U.S. consumers are gradually ditching “non-gourmet” coffee in favor of more specialty coffee and espresso-based drinks, according to the National Coffee Association‘s most recent annual consumer report.
Each year, the NCA gets a hold of about 3,000 U.S. consumers of ages and ethnicities in proportion with U.S. population data. The longest running study of its kind for the industry, the National Coffee Drinking Trends (NCDT) study provides a wide-angle view of consumer trends, something that can get lost in the “specialty” bubble.
As for what constitutes “gourmet” in the the 2014 study, the NCA gives us only the following: “Gourmet coffee beverages consist of espresso-based beverages and regular coffee made with gourmet coffee beans.” Looking at the NCA’s numbers, it appears for the purposes of this study that “gourmet” covers essentially any arabica coffee products, pods included, as well as any retail espresso drinks.
For 2014, the NCA found that daily consumption of gourmet coffee among adults is up to 34 percent, a 3 percent rise over last year, while daily consumption of “non-gourmet” is down four points to 35 percent. The NCA says a rise in espresso consumption is largely responsible for the gourmet uptick, with 18 percent of American adults consuming espresso drinks daily, compared to 13 percent last year. Gourmet coffee was flat at 19 percent, the NCA says.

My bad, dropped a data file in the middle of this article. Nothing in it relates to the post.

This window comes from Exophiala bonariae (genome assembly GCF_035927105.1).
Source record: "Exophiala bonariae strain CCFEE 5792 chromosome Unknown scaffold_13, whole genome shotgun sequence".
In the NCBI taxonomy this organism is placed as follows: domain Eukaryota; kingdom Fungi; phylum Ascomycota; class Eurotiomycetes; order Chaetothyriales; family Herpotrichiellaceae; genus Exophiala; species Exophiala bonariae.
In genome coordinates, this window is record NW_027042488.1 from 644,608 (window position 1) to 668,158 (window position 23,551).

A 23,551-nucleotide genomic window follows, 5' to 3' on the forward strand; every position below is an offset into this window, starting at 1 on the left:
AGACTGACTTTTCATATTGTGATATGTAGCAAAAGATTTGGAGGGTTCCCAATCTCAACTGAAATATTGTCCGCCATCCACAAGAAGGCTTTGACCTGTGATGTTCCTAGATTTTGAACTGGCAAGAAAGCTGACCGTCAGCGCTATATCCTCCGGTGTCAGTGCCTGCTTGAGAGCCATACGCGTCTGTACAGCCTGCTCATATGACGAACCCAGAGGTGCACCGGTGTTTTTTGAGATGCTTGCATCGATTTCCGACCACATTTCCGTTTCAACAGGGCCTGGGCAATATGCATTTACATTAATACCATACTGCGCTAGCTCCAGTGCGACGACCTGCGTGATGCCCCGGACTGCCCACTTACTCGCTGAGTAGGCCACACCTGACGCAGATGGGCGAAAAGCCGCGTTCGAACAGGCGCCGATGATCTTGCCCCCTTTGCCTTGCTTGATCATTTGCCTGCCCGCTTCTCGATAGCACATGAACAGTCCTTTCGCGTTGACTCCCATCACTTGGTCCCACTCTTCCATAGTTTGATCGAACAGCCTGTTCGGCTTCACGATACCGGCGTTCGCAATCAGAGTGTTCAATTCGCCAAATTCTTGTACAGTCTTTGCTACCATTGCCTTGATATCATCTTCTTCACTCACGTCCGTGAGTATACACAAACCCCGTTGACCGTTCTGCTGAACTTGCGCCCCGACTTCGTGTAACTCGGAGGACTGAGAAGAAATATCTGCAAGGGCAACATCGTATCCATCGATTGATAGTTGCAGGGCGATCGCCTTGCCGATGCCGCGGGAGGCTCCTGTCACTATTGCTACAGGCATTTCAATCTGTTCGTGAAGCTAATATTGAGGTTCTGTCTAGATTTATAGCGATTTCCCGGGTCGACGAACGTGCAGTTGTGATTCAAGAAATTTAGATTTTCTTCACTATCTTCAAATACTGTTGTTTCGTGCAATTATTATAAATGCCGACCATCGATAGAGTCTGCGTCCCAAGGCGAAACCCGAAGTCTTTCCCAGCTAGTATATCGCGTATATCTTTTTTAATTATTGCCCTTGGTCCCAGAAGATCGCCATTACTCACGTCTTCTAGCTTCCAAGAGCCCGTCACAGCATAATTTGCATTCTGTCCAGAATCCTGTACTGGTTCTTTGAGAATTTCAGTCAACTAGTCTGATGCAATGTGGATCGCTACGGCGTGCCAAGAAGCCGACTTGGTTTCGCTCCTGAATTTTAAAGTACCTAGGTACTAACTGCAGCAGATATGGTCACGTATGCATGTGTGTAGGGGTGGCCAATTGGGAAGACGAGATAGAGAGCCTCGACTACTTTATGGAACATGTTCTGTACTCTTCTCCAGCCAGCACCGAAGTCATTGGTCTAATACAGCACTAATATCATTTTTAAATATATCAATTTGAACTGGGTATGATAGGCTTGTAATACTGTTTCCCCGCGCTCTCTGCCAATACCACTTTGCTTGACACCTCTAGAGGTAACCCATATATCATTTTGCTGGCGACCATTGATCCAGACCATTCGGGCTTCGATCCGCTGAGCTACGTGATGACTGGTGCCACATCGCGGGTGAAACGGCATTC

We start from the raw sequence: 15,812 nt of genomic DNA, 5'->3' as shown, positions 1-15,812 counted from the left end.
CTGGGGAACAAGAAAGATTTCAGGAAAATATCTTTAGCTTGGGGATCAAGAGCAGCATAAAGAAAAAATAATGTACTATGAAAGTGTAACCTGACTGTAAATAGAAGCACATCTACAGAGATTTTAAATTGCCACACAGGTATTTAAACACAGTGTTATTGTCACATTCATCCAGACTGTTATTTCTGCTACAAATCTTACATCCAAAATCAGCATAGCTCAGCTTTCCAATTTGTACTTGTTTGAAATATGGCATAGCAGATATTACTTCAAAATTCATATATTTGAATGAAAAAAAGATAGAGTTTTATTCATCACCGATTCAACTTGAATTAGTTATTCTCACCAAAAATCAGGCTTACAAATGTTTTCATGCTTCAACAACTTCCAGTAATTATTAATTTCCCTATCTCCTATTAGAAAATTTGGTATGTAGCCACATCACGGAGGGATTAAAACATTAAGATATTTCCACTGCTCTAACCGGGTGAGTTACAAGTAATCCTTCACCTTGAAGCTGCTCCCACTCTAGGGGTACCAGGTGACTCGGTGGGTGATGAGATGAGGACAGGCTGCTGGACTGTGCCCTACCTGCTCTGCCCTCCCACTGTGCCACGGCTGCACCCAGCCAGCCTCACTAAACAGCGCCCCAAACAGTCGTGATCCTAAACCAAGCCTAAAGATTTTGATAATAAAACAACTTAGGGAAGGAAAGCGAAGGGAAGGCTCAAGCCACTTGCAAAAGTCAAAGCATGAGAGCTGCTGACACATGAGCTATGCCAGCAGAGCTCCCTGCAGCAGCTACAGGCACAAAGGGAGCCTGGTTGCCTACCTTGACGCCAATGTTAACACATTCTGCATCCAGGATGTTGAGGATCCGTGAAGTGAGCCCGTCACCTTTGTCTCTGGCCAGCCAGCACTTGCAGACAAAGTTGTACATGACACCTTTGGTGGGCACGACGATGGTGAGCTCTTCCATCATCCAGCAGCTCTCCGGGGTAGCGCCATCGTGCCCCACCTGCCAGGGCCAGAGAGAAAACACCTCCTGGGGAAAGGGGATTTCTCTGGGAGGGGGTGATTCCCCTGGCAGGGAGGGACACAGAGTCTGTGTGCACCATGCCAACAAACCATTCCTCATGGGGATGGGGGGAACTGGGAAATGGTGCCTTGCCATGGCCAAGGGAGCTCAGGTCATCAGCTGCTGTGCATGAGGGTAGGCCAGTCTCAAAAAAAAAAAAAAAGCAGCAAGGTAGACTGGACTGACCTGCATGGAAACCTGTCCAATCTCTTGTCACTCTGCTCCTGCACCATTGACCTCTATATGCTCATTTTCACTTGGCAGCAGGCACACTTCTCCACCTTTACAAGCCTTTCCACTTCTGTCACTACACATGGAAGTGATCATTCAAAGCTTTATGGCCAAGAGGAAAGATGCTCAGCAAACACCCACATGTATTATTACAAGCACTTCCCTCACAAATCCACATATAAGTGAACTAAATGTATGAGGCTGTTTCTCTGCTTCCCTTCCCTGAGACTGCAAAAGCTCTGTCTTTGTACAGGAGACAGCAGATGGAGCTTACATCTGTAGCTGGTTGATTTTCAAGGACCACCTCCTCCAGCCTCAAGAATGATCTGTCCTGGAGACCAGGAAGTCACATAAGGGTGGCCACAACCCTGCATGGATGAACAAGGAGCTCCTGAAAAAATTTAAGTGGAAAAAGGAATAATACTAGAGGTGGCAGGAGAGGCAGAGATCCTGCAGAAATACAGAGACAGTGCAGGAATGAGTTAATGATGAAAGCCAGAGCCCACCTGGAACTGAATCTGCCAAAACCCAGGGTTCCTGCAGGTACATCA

Coffee continued to increase its dominance over soft drinks, with 61 percent of adults drinking coffee daily — a 2 percent decrease from last year that falls within the study’s margin of error — compared to 41 percent of adults drinking soft drinks.
Daily gourmet coffee consumption was found to be highest among those between the ages of 25-29 (42 percent), second highest among the 18-24 and 40-59 demographics (about one third) and lowest among 60-plus-year-olds. The study also found that daily gourmet consumption was by far the highest among Hispanic-Americans (48 percent), compared to Asian-Americans (42 percent), Caucasian-Americans (32 percent), and African-Americans (23 percent).
Not surprisingly, responses to brewing methods questions showed increases in single-cup home brewing systems. Twenty-nine percent of respondents who drank coffee within the past day said they used a single-cup brewer, up nearly 50 percent from last year. Meanwhile, 15 percent of respondents said their is a single-cup system in their home (over 12 percent last year), and 25 percent of respondents who don’t currently own a single-cup brewer said they plan to buy one within the next six months.